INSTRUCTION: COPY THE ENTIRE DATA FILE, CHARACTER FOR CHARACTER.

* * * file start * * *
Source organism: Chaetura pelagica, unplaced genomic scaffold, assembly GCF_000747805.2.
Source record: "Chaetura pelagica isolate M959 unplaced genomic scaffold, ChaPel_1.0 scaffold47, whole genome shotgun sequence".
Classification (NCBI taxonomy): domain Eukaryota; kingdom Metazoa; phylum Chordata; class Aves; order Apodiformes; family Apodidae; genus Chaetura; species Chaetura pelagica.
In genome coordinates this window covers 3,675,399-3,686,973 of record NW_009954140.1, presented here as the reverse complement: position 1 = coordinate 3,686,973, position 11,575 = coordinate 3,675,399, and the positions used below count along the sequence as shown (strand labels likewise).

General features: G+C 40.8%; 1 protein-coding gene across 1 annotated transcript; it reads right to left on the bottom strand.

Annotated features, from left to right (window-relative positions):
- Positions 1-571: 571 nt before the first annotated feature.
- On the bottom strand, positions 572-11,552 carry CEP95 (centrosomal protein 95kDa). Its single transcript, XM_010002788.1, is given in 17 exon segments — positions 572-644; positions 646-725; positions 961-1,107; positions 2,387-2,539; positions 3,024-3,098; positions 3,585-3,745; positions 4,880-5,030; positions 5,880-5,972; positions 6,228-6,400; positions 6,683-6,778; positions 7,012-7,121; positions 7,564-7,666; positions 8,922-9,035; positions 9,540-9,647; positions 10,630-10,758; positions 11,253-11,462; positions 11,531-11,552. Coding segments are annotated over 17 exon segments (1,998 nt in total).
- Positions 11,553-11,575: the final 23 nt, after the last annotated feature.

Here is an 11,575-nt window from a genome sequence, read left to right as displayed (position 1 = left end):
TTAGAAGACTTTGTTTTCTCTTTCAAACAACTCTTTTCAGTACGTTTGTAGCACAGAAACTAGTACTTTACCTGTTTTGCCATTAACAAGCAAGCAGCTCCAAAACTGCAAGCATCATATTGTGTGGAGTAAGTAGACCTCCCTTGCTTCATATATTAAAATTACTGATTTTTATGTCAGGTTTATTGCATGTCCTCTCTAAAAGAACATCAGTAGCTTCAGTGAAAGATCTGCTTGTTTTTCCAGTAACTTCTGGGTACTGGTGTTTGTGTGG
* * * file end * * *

Source organism: Chaetura pelagica, unplaced genomic scaffold, assembly GCF_000747805.2.
Source record: "Chaetura pelagica isolate M959 unplaced genomic scaffold, ChaPel_1.0 scaffold47, whole genome shotgun sequence".
Classification (NCBI taxonomy): domain Eukaryota; kingdom Metazoa; phylum Chordata; class Aves; order Apodiformes; family Apodidae; genus Chaetura; species Chaetura pelagica.
In genome coordinates this window covers 3,675,399-3,686,973 of record NW_009954140.1, presented here as the reverse complement: position 1 = coordinate 3,686,973, position 11,575 = coordinate 3,675,399, and the positions used below count along the sequence as shown (strand labels likewise).

General features: G+C 40.8%; 1 protein-coding gene across 1 annotated transcript; it reads right to left on the bottom strand.

Annotated features, from left to right (window-relative positions):
- Positions 1-571: 571 nt before the first annotated feature.
- On the bottom strand, positions 572-11,552 carry CEP95 (centrosomal protein 95kDa). Its single transcript, XM_010002788.1, is given in 17 exon segments — positions 572-644; positions 646-725; positions 961-1,107; positions 2,387-2,539; positions 3,024-3,098; positions 3,585-3,745; positions 4,880-5,030; positions 5,880-5,972; positions 6,228-6,400; positions 6,683-6,778; positions 7,012-7,121; positions 7,564-7,666; positions 8,922-9,035; positions 9,540-9,647; positions 10,630-10,758; positions 11,253-11,462; positions 11,531-11,552. Coding segments are annotated over 17 exon segments (1,998 nt in total).
- Positions 11,553-11,575: the final 23 nt, after the last annotated feature.

Here is an 11,575-nt window from a genome sequence, read left to right as displayed (position 1 = left end):
TTAGAAGACTTTGTTTTCTCTTTCAAACAACTCTTTTCAGTACGTTTGTAGCACAGAAACTAGTACTTTACCTGTTTTGCCATTAACAAGCAAGCAGCTCCAAAACTGCAAGCATCATATTGTGTGGAGTAAGTAGACCTCCCTTGCTTCATATATTAAAATTACTGATTTTTATGTCAGGTTTATTGCATGTCCTCTCTAAAAGAACATCAGTAGCTTCAGTGAAAGATCTGCTTGTTTTTCCAGTAACTTCTGGGTACTGGTGTTTGTGTGG